A few weeks ago I wrote about the importance of having a “Plan B” for aging when life events take an unexpected turn. Among the most common of these events are sudden and unforeseen health challenges that leave you unable to fully care for yourself.
The day after that column ran, I received a call from a client. She said, “Rick, I need to come in and see you. I need a Plan B.”
She had been diagnosed with a progressive disease that would leave her unable to fully care for herself within months. The diagnosis had forced her to quit her high-profile job in which she managed a large staff and traveled extensively. Her world was about to become incredibly small.
As we visited we tried to envision life as it would soon become.
The first thing we talked about were the services she would need to keep her living as independently as possible. We determined initially she would need to hire a housekeeper and a bookkeeper. For meals she could use a mixture of Meals on Wheels and a delivery service that would bring meals from a number of local restaurants. She would use a local errand service for household supplies and shopping needs. To get to doctors’ appointments and for other transportation needs she would use Lyft or Uber.
We also determined that the cost of retrofitting her two-story home would be prohibitive. It would be preferable to purchase a new one-level home that could be further remodeled to accommodate her needs. We also decided it would be prudent for her to get on the waiting list for a local facility that provides residents a full range of options beginning with independent living apartments and progressing to assisted living and nursing home care. The current time it takes to get into the facility is about three to five years, so this is something that must be anticipated in advance.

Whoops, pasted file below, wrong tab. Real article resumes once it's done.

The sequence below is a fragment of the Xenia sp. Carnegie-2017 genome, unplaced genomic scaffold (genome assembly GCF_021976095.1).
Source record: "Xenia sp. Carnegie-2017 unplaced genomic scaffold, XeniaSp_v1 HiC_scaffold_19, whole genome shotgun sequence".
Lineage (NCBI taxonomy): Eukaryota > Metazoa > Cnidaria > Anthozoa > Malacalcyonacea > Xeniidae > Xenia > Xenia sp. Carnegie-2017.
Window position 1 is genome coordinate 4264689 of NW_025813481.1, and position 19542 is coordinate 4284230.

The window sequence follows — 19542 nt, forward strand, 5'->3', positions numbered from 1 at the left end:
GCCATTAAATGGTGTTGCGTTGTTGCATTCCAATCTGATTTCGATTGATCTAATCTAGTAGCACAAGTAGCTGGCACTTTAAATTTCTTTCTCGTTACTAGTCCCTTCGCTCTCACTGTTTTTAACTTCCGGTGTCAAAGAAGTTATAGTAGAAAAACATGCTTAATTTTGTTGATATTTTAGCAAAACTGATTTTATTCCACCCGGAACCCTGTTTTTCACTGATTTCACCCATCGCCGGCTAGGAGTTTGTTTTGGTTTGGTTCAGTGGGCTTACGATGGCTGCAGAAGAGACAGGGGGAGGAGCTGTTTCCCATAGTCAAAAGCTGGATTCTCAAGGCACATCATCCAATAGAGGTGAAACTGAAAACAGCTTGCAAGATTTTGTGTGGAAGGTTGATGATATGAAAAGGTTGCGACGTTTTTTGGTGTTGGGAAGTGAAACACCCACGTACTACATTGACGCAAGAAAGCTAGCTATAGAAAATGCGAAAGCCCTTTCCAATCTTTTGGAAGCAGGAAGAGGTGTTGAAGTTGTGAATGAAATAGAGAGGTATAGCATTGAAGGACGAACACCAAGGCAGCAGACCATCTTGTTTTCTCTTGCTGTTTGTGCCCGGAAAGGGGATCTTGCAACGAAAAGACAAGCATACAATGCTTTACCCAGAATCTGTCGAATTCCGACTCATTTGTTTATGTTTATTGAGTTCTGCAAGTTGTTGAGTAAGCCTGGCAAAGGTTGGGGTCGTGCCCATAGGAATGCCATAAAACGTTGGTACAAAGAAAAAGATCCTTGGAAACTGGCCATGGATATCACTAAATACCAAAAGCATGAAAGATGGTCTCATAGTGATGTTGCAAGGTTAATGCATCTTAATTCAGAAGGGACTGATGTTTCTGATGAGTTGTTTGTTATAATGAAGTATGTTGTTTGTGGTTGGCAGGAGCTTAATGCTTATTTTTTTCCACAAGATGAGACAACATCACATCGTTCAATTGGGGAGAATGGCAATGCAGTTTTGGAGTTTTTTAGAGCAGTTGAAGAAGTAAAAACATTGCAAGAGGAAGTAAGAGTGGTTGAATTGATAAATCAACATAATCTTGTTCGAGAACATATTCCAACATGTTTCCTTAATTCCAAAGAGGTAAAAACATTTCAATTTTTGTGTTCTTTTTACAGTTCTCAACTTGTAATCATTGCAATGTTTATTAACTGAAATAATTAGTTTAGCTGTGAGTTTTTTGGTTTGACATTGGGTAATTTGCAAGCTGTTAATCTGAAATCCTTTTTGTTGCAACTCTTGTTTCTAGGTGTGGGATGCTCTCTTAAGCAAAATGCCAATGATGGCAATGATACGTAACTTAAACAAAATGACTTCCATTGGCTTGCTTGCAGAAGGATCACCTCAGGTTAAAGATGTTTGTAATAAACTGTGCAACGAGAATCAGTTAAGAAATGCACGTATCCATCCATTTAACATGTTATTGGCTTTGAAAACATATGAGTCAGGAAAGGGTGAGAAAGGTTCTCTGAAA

One of her major concerns, of course, was whether she could afford the increased cost of these additional services and a new home. We estimated the increased costs. We then determined current expenses that she would no longer have, such as travel and all the costs associated with maintaining a car. She was relieved when I tallied all this up and determined that—in large part because she had invested to provide for her retirement—she would be able to afford the lifestyle changes.
Our attention then turned to the next stage of her disease, for which there was no timeline. We needed a “Plan C” for when she would need further care and oversight.
As a single woman without children living nearby, she had no one locally that she could really turn to as an advocate. We found a local elder advocacy firm—a relatively new service in our community—that could offer her a variety of services. These included:
• Oversight of her financial affairs, including bill-paying and bookkeeping.
• Serving as a medical advocate, including attending medical appointments with her, managing insurance claims, and coordinating records and services among her multiple medical providers.
• Holding her health power of attorney.
• Serving as her legal guardian if and when she should require it.
After we created this detailed “Plan B,” my client left the office with a sense of relief. Given her medical diagnosis, she was still facing a frightening, life-changing path over which she had little to no control. Knowing she had tools and resources available to help meet her needs could not remove the challenges ahead of her. Yet having a plan to use those resources would make her difficult path just a little easier.